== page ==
A 25-year-old coder was arrested on 18 May by the Royal Thai Police based on a French international arrest warrant. The arrest of this young cybercriminal was the eight in an international operation supported by Europol and the Joint Cybercrime Action Taskforce (J-CAT) that started exactly one year ago.
In May 2017 a British-based company was the victim of a cyber-attack during which a large amount of customer data was compromised. The attack was immediately claimed by an organisation called Rex Mundi. A few days later, the company received a phone call from a French-speaking person explaining that he was a member of Rex Mundi. This person shared a large number of credentials with the company to prove that they had access to the data. He also demanded ransom of either almost EUR 580 000 for the non-disclosure of the customer data or over EUR 825 000 for information on the security breach and how to handle it. For each day the company failed to pay, there would be a ransom of EUR 210 000. The ransom was to be paid in Bitcoin.
Based on information from the Metropolitan Police in the UK, the French National Police (High Tech Crime Unit Central Office OCLCTIC-DCPJ) and Europol were informed and an intense international cooperation started. Within an hour, Europol’s 24/7 Operational Centre was able to link the available information to a French national. Five people were arrested in June 2017 by the French authorities. The main suspect admitted his involvement in the blackmail but hired the services of a hacker on the dark web to carry out the cyber-attack. The French National Police arrested two hackers in France in October 2017 and a final accomplice, also a French national with coding skills, was recently apprehended in Thailand.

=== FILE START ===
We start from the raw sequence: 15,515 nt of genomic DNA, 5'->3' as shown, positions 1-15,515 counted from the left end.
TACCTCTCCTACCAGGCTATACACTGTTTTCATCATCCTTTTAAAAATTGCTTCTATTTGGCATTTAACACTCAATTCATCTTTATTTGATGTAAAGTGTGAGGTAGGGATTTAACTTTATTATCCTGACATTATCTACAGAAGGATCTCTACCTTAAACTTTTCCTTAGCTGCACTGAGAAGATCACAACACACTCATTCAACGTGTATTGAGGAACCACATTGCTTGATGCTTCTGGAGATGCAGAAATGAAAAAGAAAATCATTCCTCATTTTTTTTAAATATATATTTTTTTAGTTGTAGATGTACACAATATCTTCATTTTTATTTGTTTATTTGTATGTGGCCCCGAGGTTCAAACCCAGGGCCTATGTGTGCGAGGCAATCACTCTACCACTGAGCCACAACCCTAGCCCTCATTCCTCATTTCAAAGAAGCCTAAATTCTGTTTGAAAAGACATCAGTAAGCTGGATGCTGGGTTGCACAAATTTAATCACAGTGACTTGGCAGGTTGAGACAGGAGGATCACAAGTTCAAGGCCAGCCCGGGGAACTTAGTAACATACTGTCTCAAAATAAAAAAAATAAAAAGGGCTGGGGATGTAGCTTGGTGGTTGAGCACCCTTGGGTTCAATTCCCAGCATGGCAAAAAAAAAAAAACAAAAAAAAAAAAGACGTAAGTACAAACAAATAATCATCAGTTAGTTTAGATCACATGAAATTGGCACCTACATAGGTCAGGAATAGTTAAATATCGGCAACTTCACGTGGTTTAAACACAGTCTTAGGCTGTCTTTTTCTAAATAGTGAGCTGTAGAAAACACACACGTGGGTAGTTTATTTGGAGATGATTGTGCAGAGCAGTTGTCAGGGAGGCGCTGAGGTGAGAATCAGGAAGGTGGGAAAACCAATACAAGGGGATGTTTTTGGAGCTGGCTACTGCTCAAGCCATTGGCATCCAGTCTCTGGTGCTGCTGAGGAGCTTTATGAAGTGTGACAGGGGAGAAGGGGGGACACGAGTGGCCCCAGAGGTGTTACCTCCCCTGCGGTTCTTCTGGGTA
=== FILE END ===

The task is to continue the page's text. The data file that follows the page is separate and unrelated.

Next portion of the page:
This case illustrates that cyber-related extortion remains a common tactic among cybercriminals, as identified in the IOCTA 2017. As indicated in the report, for such financially motivated extortion attempts, attacks are typically directed at medium-sized or large enterprises, with payment almost exclusively demanded in Bitcoins.
This operation was financed by EMPACT. In 2010 the European Union set up a four-year Policy Cycle to ensure greater continuity in the fight against serious international and organised crime. In 2017 the Council of the EU decided to continue the EU Policy Cycle for the 2018 - 2021 period. This Policy Cycle aims to tackle the most significant threats posed by organised and serious international crime to the EU. Cybercrime is one of the priorities for the Policy Cycle.